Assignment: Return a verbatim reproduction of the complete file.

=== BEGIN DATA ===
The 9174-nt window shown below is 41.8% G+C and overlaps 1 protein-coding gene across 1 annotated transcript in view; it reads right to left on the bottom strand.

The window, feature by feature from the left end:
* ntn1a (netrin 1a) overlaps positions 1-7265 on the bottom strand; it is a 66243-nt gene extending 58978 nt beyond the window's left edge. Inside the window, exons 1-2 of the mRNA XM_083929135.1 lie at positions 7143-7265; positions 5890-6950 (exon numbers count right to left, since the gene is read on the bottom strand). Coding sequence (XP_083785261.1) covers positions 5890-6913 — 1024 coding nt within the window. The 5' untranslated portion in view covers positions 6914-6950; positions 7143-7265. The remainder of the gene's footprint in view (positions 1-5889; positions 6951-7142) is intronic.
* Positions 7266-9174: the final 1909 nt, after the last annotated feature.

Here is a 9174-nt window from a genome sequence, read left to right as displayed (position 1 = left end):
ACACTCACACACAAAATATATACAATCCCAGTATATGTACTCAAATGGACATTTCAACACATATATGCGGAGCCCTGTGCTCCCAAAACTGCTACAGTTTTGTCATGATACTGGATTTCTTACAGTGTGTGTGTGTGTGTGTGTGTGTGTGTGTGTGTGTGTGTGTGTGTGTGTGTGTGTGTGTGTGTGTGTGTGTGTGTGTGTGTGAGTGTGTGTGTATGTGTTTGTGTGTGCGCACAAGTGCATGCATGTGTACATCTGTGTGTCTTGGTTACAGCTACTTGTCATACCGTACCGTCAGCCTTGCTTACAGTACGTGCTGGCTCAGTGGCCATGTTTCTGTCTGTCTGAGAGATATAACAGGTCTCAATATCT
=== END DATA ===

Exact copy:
The 9174-nt window shown below is 41.8% G+C and overlaps 1 protein-coding gene across 1 annotated transcript in view; it reads right to left on the bottom strand.

The window, feature by feature from the left end:
* ntn1a (netrin 1a) overlaps positions 1-7265 on the bottom strand; it is a 66243-nt gene extending 58978 nt beyond the window's left edge. Inside the window, exons 1-2 of the mRNA XM_083929135.1 lie at positions 7143-7265; positions 5890-6950 (exon numbers count right to left, since the gene is read on the bottom strand). Coding sequence (XP_083785261.1) covers positions 5890-6913 — 1024 coding nt within the window. The 5' untranslated portion in view covers positions 6914-6950; positions 7143-7265. The remainder of the gene's footprint in view (positions 1-5889; positions 6951-7142) is intronic.
* Positions 7266-9174: the final 1909 nt, after the last annotated feature.

Here is a 9174-nt window from a genome sequence, read left to right as displayed (position 1 = left end):
ACACTCACACACAAAATATATACAATCCCAGTATATGTACTCAAATGGACATTTCAACACATATATGCGGAGCCCTGTGCTCCCAAAACTGCTACAGTTTTGTCATGATACTGGATTTCTTACAGTGTGTGTGTGTGTGTGTGTGTGTGTGTGTGTGTGTGTGTGTGTGTGTGTGTGTGTGTGTGTGTGTGTGTGTGTGTGTGTGTGAGTGTGTGTGTATGTGTTTGTGTGTGCGCACAAGTGCATGCATGTGTACATCTGTGTGTCTTGGTTACAGCTACTTGTCATACCGTACCGTCAGCCTTGCTTACAGTACGTGCTGGCTCAGTGGCCATGTTTCTGTCTGTCTGAGAGATATAACAGGTCTCAATATCT